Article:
US622035521 Feb 199724 Abr 2001Ocre (Scotland) LimitedDownhole apparatus
US62669635 Oct 199931 Jul 2001The Coca-Cola CompanyApparatus using stirling cooler system and methods of use
US627286722 Sep 199914 Ago 2001The Coca-Cola CompanyApparatus using stirling cooler system and methods of use
US633640829 Ene 19998 Ene 2002Robert A. ParrottCooling system for downhole tools
US63414988 Ene 200129 Ene 2002Baker Hughes, Inc.Downhole sorption cooling of electronics in wireline logging and monitoring while drilling
US634752428 Nov 200019 Feb 2002The Coca-Cola CompanyApparatus using stirling cooler system and methods of use
US648121630 Jul 200119 Nov 2002The Coca Cola CompanyModular eutectic-based refrigeration system
US653274927 Jul 200118 Mar 2003The Coca-Cola CompanyStirling-based heating and cooling device
US6536218 *10 Ago 200025 Mar 2003Siemens AktiengesellschaftSupraconducting device comprising a cooling unit for a rotating supraconductive coil
US6536326 *15 Jun 200125 Mar 2003Sunpower, Inc.Control system and method for preventing destructive collisions in free piston machines
US655025521 Mar 200122 Abr 2003The Coca-Cola CompanyStirling refrigeration system with a thermosiphon heat exchanger
US667209321 Dic 20016 Ene 2004Baker Hughes IncorporatedDownhole sorption cooling and heating in wireline logging and monitoring while drilling
US667558821 Mar 200113 Ene 2004The Coca-Cola CompanyApparatus using stirling cooler system and methods of use
US6695052 *8 Ene 200224 Feb 2004Schlumberger Technology CorporationTechnique for sensing flow related parameters when using an electric submersible pumping system to produce a desired fluid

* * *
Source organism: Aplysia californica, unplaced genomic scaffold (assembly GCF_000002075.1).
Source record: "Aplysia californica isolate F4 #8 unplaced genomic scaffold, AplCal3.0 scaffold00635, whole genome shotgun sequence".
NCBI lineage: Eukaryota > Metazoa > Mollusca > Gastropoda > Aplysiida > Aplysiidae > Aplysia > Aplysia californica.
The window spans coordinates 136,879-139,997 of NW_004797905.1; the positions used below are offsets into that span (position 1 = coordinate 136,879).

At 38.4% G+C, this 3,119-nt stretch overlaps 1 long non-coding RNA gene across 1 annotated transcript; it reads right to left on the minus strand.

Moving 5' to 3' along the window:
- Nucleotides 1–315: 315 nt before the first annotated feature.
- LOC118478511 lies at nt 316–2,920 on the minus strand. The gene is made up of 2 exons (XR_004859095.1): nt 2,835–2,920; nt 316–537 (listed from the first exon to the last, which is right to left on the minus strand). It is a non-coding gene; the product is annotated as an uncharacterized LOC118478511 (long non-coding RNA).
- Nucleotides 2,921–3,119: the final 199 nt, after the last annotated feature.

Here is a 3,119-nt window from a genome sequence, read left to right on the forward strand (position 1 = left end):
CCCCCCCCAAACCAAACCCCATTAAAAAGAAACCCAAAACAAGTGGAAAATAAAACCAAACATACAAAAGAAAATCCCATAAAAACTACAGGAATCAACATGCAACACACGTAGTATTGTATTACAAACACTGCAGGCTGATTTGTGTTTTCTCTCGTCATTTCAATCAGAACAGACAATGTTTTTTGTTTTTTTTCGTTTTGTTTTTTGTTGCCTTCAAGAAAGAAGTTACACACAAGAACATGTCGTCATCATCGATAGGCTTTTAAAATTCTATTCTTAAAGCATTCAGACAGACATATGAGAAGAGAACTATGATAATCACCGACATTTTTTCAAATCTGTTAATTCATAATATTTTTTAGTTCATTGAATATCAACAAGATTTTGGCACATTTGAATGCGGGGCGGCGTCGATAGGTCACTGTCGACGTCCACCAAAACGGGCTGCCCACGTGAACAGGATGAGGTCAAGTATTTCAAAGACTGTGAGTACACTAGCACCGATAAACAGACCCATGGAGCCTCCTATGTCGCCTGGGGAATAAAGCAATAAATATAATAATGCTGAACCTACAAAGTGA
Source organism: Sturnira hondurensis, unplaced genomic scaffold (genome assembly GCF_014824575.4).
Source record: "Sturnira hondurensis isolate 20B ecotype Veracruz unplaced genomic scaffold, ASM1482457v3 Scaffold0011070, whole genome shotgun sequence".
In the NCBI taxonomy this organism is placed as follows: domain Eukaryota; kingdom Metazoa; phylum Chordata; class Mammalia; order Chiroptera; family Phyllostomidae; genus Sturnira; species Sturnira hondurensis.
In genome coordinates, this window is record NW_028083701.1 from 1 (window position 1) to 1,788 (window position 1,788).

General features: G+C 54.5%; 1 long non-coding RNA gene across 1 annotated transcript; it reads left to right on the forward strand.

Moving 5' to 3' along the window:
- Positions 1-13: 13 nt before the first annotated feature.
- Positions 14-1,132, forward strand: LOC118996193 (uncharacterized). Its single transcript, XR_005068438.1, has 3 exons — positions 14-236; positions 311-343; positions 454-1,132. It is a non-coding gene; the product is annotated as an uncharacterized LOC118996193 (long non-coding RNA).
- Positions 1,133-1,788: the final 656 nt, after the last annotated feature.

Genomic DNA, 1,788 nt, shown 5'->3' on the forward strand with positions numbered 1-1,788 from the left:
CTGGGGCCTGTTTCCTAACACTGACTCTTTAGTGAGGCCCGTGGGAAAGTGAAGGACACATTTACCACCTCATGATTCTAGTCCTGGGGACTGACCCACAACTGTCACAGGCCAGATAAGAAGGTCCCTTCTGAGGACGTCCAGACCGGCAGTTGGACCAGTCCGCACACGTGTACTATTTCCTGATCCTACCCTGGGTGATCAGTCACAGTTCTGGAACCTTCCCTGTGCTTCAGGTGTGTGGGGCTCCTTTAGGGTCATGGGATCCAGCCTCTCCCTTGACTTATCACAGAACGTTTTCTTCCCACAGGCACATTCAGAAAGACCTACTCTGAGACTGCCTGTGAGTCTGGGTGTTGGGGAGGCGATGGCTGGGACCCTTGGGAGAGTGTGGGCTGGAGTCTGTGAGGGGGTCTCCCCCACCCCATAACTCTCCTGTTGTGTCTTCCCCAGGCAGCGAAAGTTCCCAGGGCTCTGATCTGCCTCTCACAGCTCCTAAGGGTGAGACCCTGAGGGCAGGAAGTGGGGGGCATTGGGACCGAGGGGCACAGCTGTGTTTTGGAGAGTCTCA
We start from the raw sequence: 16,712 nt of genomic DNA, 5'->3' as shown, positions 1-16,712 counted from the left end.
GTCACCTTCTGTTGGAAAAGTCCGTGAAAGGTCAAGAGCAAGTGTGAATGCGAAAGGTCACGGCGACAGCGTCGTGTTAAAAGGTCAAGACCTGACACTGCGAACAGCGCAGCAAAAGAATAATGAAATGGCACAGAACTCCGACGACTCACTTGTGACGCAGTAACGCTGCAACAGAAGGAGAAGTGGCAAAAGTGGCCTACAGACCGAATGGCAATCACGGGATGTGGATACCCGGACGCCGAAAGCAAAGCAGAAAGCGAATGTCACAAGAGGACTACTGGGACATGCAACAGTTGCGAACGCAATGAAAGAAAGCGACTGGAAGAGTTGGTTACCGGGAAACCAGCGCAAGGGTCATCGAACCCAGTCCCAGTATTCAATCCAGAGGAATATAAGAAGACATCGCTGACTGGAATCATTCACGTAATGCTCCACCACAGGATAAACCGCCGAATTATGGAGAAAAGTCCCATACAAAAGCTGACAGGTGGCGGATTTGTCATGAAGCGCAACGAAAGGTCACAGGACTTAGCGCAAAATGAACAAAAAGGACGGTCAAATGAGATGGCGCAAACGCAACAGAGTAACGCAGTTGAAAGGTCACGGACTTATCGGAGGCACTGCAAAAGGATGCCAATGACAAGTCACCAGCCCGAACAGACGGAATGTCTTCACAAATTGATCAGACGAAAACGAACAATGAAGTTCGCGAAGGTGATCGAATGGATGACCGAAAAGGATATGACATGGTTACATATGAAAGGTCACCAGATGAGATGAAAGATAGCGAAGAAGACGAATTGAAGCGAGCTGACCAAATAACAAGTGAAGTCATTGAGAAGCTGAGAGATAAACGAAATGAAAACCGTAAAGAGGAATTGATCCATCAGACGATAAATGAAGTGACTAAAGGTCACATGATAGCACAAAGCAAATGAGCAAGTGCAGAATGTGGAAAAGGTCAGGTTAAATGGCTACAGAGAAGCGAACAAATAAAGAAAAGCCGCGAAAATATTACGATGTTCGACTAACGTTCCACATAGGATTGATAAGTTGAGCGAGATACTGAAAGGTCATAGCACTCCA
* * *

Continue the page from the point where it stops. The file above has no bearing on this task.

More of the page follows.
US676948711 Dic 20023 Ago 2004Schlumberger Technology CorporationApparatus and method for actively cooling instrumentation in a high temperature environment
US67793491 Ago 200124 Ago 2004Sharp Kabushiki KaishaSterling refrigerating system and cooling device
US6806604 *12 Jul 200119 Oct 2004Kendro Laboratory Products GmbhCentrifuge with a magnetically stabilized rotor for centrifugal goods
US68430575 Ago 200318 Ene 2005Isuzu Motors LimitedStirling engine and actuator
US687733230 Ago 200212 Abr 2005Baker Hughes IncorporatedDownhole sorption cooling and heating in wireline logging and monitoring while drilling
US2002000504327 Jul 200117 Ene 2002Rudick Arthur G.Stirling-based heating and cooling device
US200200205351 Mar 200121 Feb 2002Johnson Ashley B.Reservoir communication with a wellbore
US2002002345628 Jun 200128 Feb 2002Kazuya SoneThermosiphon for refrigerating machine
US2002013408921 Mar 200126 Sep 2002Rudick Arthur G.Merchandiser using slide-out stirling refrigeration deck
US2002013409021 Mar 200126 Sep 2002Rudick Arthur G.Stirling-based heating and cooling device
US2003008949811 Dic 200215 May 2003Johnson Ashley B.Controlling transient underbalance in a wellbore
US2004005531324 Sep 200225 Mar 2004The Coleman Company, Inc.Portable insulated container with refrigeration
US2004005654114 Nov 200125 Mar 2004Florian SteinmeyerSuperconducting device with a cooling-unit cold head thermally coupled to a rotating superconductive winding
US2004021189422 Ene 200428 Oct 2004Hother John AnthonyImaging sensor optical system
US2004026454324 Jun 200330 Dic 2004Halliburton Energy Services, Inc.Method and apparatus for managing the temperature of thermal components
JP2000274855A Título no disponible
Citada por
Patente citante Fecha de presentación Fecha de publicación Solicitante Título
US20130126245 *21 Nov 201123 May 2013Sondex Wireline LimitedAnnular Disposed Stirling Heat Exchanger
Clasificaciones
Clasificación de EE.UU.62/115, 62/259.2, 62/260
Clasificación internacionalF25B1/00, F25B9/14, E21B47/00
Clasificación cooperativaE21B47/011, F25B9/14
Clasificación europeaF25B9/14, E21B47/01P
Eventos legales
FechaCódigoEventoDescripción
4 Ago 2006ASAssignment
Owner name: SCHLUMBERGER TECHNOLOGY CORPORATION, TEXAS
Free format text: ASSIGNMENT OF ASSIGNORS INTEREST;ASSIGNOR:ROWATT, JOHN DAVID;REEL/FRAME:018055/0826
Effective date: 20060731